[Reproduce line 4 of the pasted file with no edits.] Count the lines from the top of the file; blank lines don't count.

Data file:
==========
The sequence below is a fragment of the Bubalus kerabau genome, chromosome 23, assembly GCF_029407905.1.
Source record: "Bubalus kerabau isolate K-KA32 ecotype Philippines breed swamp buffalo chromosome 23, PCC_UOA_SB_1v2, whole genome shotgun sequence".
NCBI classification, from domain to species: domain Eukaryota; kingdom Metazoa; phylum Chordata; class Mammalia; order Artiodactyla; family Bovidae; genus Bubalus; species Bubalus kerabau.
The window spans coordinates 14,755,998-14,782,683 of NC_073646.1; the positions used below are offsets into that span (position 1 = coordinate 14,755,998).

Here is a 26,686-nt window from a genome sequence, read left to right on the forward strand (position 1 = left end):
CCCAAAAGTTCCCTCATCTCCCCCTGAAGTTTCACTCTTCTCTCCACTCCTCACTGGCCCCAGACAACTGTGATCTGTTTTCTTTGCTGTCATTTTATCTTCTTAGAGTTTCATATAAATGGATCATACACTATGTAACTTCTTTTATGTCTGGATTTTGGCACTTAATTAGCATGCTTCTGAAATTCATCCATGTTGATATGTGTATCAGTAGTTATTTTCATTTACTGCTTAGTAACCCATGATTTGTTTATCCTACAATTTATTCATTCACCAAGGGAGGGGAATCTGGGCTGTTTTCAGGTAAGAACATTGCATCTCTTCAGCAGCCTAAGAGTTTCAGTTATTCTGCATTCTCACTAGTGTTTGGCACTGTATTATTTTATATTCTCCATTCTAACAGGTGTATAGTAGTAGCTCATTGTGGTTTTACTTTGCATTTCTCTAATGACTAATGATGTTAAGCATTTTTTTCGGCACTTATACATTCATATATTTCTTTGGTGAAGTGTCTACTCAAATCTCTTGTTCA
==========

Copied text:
The window spans coordinates 14,755,998-14,782,683 of NC_073646.1; the positions used below are offsets into that span (position 1 = coordinate 14,755,998).